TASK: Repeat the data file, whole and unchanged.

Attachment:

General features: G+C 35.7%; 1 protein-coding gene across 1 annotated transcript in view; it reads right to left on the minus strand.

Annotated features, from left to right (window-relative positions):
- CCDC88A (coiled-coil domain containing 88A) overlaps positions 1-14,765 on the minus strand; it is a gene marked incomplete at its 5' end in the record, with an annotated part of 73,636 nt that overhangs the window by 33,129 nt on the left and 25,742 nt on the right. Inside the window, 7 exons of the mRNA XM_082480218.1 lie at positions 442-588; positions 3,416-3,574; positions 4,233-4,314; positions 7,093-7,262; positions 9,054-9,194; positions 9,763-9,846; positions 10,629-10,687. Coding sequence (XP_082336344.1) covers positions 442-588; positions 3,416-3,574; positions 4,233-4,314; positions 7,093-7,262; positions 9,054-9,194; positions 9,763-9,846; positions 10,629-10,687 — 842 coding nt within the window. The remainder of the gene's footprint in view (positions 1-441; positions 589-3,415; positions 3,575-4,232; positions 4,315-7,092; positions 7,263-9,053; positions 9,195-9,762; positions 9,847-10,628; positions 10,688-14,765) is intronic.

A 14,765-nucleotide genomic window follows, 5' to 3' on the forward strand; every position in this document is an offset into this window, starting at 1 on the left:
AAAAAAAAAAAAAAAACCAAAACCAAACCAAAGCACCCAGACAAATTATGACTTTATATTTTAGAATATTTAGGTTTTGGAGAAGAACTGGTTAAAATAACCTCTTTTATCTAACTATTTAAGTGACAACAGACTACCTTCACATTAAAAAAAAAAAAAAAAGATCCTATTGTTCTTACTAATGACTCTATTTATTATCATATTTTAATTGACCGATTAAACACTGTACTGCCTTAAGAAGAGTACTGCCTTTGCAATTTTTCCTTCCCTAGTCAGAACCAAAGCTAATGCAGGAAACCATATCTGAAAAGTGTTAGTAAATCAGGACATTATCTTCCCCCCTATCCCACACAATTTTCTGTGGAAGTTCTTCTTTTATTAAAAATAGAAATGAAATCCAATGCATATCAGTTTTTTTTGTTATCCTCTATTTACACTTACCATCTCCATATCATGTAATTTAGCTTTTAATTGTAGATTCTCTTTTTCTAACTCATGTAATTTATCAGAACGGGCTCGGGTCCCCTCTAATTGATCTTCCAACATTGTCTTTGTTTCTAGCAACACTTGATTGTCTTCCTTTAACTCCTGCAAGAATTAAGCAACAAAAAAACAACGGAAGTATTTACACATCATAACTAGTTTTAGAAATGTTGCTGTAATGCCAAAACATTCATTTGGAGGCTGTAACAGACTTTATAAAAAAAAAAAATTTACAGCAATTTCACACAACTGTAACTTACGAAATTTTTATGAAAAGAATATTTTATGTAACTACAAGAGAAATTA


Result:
General features: G+C 35.7%; 1 protein-coding gene across 1 annotated transcript in view; it reads right to left on the minus strand.

Annotated features, from left to right (window-relative positions):
- CCDC88A (coiled-coil domain containing 88A) overlaps positions 1-14,765 on the minus strand; it is a gene marked incomplete at its 5' end in the record, with an annotated part of 73,636 nt that overhangs the window by 33,129 nt on the left and 25,742 nt on the right. Inside the window, 7 exons of the mRNA XM_082480218.1 lie at positions 442-588; positions 3,416-3,574; positions 4,233-4,314; positions 7,093-7,262; positions 9,054-9,194; positions 9,763-9,846; positions 10,629-10,687. Coding sequence (XP_082336344.1) covers positions 442-588; positions 3,416-3,574; positions 4,233-4,314; positions 7,093-7,262; positions 9,054-9,194; positions 9,763-9,846; positions 10,629-10,687 — 842 coding nt within the window. The remainder of the gene's footprint in view (positions 1-441; positions 589-3,415; positions 3,575-4,232; positions 4,315-7,092; positions 7,263-9,053; positions 9,195-9,762; positions 9,847-10,628; positions 10,688-14,765) is intronic.

A 14,765-nucleotide genomic window follows, 5' to 3' on the forward strand; every position in this document is an offset into this window, starting at 1 on the left:
AAAAAAAAAAAAAAAACCAAAACCAAACCAAAGCACCCAGACAAATTATGACTTTATATTTTAGAATATTTAGGTTTTGGAGAAGAACTGGTTAAAATAACCTCTTTTATCTAACTATTTAAGTGACAACAGACTACCTTCACATTAAAAAAAAAAAAAAAAGATCCTATTGTTCTTACTAATGACTCTATTTATTATCATATTTTAATTGACCGATTAAACACTGTACTGCCTTAAGAAGAGTACTGCCTTTGCAATTTTTCCTTCCCTAGTCAGAACCAAAGCTAATGCAGGAAACCATATCTGAAAAGTGTTAGTAAATCAGGACATTATCTTCCCCCCTATCCCACACAATTTTCTGTGGAAGTTCTTCTTTTATTAAAAATAGAAATGAAATCCAATGCATATCAGTTTTTTTTGTTATCCTCTATTTACACTTACCATCTCCATATCATGTAATTTAGCTTTTAATTGTAGATTCTCTTTTTCTAACTCATGTAATTTATCAGAACGGGCTCGGGTCCCCTCTAATTGATCTTCCAACATTGTCTTTGTTTCTAGCAACACTTGATTGTCTTCCTTTAACTCCTGCAAGAATTAAGCAACAAAAAAACAACGGAAGTATTTACACATCATAACTAGTTTTAGAAATGTTGCTGTAATGCCAAAACATTCATTTGGAGGCTGTAACAGACTTTATAAAAAAAAAAAATTTACAGCAATTTCACACAACTGTAACTTACGAAATTTTTATGAAAAGAATATTTTATGTAACTACAAGAGAAATTA